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Here's the true meaning of "Skating on Thin Ice ..."

... among the tall stories on Ell Pond ...

from Jack Driscoll


On the Tremont Street side of Ell Pond the city used to erect a regulation hockey
rink with side boards each winter. I was never much of a skater, but for some
reason I could skate backward fairly well, so I usually played defense.

One afternoon, when I was about 13 years old, an opposing player picked up a loose puck on my side of the ice and came roaring in on me. I skated backwards as fast as I could when suddenly I found myself in the water over my head. Luckily when I desperately came up, I found the opening, only a few feet wide.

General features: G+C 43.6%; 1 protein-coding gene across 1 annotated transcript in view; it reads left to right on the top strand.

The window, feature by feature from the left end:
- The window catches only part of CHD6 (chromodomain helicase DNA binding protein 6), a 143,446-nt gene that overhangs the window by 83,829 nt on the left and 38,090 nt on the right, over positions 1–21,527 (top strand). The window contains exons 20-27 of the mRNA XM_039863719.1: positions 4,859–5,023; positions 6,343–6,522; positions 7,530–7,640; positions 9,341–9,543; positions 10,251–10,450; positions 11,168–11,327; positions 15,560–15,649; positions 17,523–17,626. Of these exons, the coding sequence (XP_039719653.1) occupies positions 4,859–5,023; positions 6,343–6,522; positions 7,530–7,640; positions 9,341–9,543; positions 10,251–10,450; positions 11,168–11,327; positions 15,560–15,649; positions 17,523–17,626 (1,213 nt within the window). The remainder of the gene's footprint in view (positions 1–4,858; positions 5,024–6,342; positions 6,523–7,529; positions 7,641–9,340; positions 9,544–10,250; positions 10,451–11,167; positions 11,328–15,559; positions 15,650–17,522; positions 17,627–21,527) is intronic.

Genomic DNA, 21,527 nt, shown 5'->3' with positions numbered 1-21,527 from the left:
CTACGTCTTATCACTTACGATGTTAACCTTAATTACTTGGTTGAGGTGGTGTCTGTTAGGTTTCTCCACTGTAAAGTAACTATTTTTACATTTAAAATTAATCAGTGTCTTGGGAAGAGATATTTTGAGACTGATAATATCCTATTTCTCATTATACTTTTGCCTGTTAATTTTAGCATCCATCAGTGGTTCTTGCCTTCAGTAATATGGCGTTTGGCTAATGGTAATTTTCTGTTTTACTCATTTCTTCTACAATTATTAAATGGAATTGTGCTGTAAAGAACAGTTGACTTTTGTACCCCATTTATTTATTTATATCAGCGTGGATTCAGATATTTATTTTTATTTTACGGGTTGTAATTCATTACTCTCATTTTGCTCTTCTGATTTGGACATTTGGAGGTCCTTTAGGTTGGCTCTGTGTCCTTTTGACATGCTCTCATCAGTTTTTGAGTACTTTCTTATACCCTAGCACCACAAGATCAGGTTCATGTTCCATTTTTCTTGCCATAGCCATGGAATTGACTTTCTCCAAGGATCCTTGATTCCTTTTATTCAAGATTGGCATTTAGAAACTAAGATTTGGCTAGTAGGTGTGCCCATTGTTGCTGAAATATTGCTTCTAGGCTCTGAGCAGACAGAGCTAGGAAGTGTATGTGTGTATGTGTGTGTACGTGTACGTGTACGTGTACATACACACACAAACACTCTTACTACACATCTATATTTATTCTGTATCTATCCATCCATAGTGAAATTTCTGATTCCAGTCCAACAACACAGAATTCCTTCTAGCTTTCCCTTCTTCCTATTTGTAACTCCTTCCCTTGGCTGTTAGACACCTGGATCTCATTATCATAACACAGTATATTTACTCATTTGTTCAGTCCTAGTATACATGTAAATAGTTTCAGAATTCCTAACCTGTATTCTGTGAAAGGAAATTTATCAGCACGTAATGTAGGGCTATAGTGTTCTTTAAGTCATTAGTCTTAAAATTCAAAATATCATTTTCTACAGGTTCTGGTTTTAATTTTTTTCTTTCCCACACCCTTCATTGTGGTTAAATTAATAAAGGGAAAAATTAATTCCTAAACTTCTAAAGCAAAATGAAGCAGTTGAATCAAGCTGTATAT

I got my elbow onto the edge of the ice, and, projected by panic, thrust my body out of the water. It was said there was a spring on the southeast corner of the rink, an area that always was the last to freeze. The ice was thin where I broke through but the edge, luckily for me, was thick enough to hold my weight and allow me to use my elbow like a fulcrum to escape.

Then I had to walk home, about a mile, as the sun went down and  a layer of ice
covered me from head to toe. I literally made a crunching sound as I dragged myself home. It wasn't until I slipped into the cellar to shed my clothing that I realized I had a cut from just under my ear, down across my neck and across the chest, caused by breaking though the ice. After that I stuck to basketball.


jack driscoll, Class of 1952


July 6, 2012



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